What's Going On In Cuba?

In mid-July 2021, unrest began in the streets of most Cuban cities. As a political scientist living in Miami, I’m waiting with bated breath to see what happens. In the meantime, this can be a learning moment for us all.

In this piece, I’ll try my best to explain what’s going on in Cuba as of this moment. To do so, I’ll walk through a brief history that gives you some context, as well as explaining the importance of Cuban to Americans. Once that’s done, I’ll briefly cover the events as best I know them, and then offer some of my analysis of what may, and should, happen.

Cuban history is long, rich, and I don’t think I can do it justice here. Instead, I’ll give the high points from the American perspective. After the Spanish-American war ended in 1898 Cuba becomes independent….sort of.

At the end of that war, the US effectively wrote the Cuban constitution and maintained a military base at Guantanamo Bay: we still run it as a military installation and less-than-secret, secret prison. This marks the strategic importance of Cuba to the US: it’s 90 miles from Key West, and we’ve been interested in the island for well over a century.

The new constitution and political system saw a period of relative prosperity for the island if you were looking at it from the perspective of the wealthy. Owners of sugar and tobacco plantations, or hotels in Havana, were having a wonderful time under various constitutions. The pooer classes, on the other hand, struggled.

These struggles ultimately came to a head in 1952, when Batista, a former president living in exile in Florida, threw a coup and became a dictator- the first of several awful strokes of luck of the Cuban people.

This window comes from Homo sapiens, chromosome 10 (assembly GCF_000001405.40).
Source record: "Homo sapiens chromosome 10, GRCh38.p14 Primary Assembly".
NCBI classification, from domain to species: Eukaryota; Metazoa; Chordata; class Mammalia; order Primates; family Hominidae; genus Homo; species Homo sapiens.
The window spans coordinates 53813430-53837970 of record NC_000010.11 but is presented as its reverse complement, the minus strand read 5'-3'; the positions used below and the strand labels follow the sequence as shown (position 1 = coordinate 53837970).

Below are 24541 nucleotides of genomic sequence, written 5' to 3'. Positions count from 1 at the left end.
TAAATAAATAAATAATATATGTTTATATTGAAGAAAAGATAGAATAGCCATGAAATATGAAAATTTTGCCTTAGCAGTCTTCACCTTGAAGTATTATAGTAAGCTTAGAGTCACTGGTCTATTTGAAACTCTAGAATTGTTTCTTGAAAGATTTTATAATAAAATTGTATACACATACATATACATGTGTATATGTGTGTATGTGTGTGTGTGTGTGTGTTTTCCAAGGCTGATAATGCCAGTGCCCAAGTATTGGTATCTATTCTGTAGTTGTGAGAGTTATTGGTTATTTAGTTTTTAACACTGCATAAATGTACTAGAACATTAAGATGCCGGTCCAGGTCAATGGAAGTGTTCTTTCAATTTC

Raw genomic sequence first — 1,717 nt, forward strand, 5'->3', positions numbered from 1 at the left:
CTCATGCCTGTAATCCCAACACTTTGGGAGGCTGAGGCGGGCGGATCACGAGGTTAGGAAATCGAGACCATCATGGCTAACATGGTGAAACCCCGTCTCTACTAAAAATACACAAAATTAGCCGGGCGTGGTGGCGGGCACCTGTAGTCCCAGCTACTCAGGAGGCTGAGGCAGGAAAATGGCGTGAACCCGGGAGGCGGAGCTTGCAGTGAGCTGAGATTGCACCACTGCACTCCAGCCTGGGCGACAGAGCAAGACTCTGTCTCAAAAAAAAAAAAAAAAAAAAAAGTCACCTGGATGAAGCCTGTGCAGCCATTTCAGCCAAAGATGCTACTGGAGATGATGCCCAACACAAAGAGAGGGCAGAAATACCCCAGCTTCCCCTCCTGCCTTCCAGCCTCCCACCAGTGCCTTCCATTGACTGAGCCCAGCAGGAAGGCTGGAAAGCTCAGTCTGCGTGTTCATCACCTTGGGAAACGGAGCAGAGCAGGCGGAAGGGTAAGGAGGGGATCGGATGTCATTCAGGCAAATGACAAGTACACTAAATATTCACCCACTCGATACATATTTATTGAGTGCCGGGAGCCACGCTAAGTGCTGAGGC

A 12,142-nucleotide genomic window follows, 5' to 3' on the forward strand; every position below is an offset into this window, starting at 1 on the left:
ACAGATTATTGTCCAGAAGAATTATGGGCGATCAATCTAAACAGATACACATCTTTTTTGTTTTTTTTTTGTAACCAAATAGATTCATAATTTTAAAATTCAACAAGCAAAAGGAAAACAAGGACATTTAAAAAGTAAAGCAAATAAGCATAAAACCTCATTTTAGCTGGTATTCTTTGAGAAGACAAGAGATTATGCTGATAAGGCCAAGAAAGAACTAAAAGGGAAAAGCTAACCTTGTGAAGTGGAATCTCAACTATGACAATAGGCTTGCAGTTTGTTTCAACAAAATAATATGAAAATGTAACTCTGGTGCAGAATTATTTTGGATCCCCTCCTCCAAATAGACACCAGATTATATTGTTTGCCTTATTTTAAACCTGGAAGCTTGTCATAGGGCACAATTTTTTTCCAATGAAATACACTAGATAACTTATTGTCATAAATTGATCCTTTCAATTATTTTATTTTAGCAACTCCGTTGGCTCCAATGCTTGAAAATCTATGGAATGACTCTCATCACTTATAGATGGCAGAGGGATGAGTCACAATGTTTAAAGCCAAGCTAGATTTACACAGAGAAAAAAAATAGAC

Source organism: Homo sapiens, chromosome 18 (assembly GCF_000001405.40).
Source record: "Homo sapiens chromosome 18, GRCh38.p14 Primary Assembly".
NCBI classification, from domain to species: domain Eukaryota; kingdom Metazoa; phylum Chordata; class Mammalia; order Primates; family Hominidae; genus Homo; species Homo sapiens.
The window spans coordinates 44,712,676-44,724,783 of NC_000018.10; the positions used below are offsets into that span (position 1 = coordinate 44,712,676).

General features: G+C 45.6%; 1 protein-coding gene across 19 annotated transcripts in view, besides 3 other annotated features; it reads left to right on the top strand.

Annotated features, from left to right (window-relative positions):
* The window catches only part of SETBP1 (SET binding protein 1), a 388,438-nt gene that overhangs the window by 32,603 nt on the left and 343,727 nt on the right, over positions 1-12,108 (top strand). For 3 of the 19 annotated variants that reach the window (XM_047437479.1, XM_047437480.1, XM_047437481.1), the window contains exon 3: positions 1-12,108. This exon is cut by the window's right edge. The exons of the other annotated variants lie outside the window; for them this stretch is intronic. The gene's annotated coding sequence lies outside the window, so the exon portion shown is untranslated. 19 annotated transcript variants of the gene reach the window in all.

The military government was overthrown in 1959 when the communist guerillas under the leadership of Che Guevara and Fidel Castro took the capital and instituted a quasi-democratic government.

These early days under Castro were met with support from the international community, including the US: the previous government had not done much to support the Cuban economy, and civil rights were limited. Though the US was deeply concerned about the rising tide of communism in Latin America, any change from Batista was seen as likely positive and had a small chance of keeping the peace on the island.

The real issue here was the Soviet Union. Seeing a quasi-communist government less than 100 miles from Florida provided a great strategic opportunity for the Soviets. Without firing a shot, some diplomatic, military, and economic aid could prove to put an egg on Uncle Sam’s face: thus, Cuba quickly became a client state of the USSR.
About author
G
Garrett is a writer and commentator based in the South. His areas of expertise lie in cooking, fashion, and the outdoors among others. He has been writing and educating professionally for years, and enjoys creating online discourses around positively masculine spaces.

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